The TV show "48 Hours" promises to reveal "new information" Saturday in the unsolved case of Iowa anchorwoman Jodi Huisentruit, who disappeared 23 years ago.

The 27-year-old Minnesota native vanished while heading to work one morning in June 1995, leaving behind evidence of a struggle in her apartment parking lot but few clues as to who assaulted her. In the two decades since, investigators in Mason City, an Iowa community of 30,000 people about 140 miles south of the Twin Cities, have chased hundreds of tips but have yet to make an arrest.

"It's been an awfully long time," said JoAnn Nathe, Jodi's oldest sister who lives in Sauk Centre, Minn., and was interviewed for the TV show. "I don't know if it's going to solve the case right away, but it will help. We're hoping somebody … will come forward."

In a news release, "48 Hours" said it will have new information and "never-before-seen footage of a man who remains on police radar." The man was a friend of Huisentruit's and said he was the last person to see her alive; he took a lie-detector exam after her disappearance and said he passed with "flying colors." He's now 72 and living in Arizona. In 2017, police obtained a search warrant for GPS information from two of his vehicles.

In a promotion for the show, which airs at 9 p.m. Saturday, Mason City Police Chief Jeff Brinkley was also interviewed. He didn't return messages for comment. Former WCCO-TV reporter Caroline Lowe, who left the station in 2011 and is part of a team at dedicated to finding Huisentruit, was also interviewed.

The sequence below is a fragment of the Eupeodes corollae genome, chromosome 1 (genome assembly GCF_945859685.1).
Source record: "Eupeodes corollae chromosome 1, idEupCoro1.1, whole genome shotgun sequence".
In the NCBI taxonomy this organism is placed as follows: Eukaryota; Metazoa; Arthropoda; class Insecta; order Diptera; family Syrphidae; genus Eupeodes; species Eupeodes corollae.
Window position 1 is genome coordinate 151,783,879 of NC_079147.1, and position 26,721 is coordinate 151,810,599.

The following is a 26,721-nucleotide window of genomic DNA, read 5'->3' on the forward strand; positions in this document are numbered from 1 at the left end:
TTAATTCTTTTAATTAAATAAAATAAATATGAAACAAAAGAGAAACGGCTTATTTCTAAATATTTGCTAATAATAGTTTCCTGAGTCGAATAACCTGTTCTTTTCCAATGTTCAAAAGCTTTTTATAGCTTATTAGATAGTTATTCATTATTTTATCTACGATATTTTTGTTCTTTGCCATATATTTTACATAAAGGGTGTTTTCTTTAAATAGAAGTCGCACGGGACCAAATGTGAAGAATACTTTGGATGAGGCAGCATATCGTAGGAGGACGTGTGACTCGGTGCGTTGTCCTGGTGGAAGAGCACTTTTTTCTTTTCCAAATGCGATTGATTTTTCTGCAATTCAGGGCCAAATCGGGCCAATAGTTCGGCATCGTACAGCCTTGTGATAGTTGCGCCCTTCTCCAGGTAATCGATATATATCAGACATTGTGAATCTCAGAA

"That's how we could get a break," Lowe said Thursday from her California home about the national attention for a case she's followed from the start. "There's a lot of hope, but I'm trying to keep my hope measured because we've been down this road before."

Huisentruit, who grew up in Long Prairie, Minn., as the youngest of three sisters, graduated from St. Cloud State University. She was heading to her job as the morning and noon producer/anchor for the CBS-TV affiliate KIMT-TV when she disappeared at 4 a.m. that June day. Officers immediately deemed it an abduction after finding her car in the parking lot and a pair of women's shoes, a blow dryer, bottle of hair spray, car keys and earrings scattered around the car. A person later reported hearing a scream in the parking lot between 4 and 5 a.m.

Police looked into whether there was a connection to a man who had lived in Mason City and was charged in a series of rapes in the Twin Cities, but he later was ruled out as a suspect. Huisentruit's family hired private investigators who also were unable to turn up any answers, and by 2001, the family filed a legal petition to have her declared dead.

"We miss her," Nathe said Thursday. "She was just our sunshine. She had such a bright future."

While some have theories about what happened, she said she's keeping an open mind.

"It could have been a stalker," she said. "It could be somebody we least expect. It's frustrating. You want it solved."

Last June, when Huisentruit would have turned 50, new billboards with her photo were put up in Mason City, which Lowe said sparked the interest of "48 Hours." Another case that Lowe followed — the abduction of 11-year-old Jacob Wetterling of St. Joseph, Minn., in 1989 that remained unsolved until a 2016 confession from the killer — gives her hope that Huisentruit's case will now get some fresh attention and eventually, answers.

"We saw with Jacob it took another look" at the case to solve it, she said. "I think you'll see a big flood of [tips]."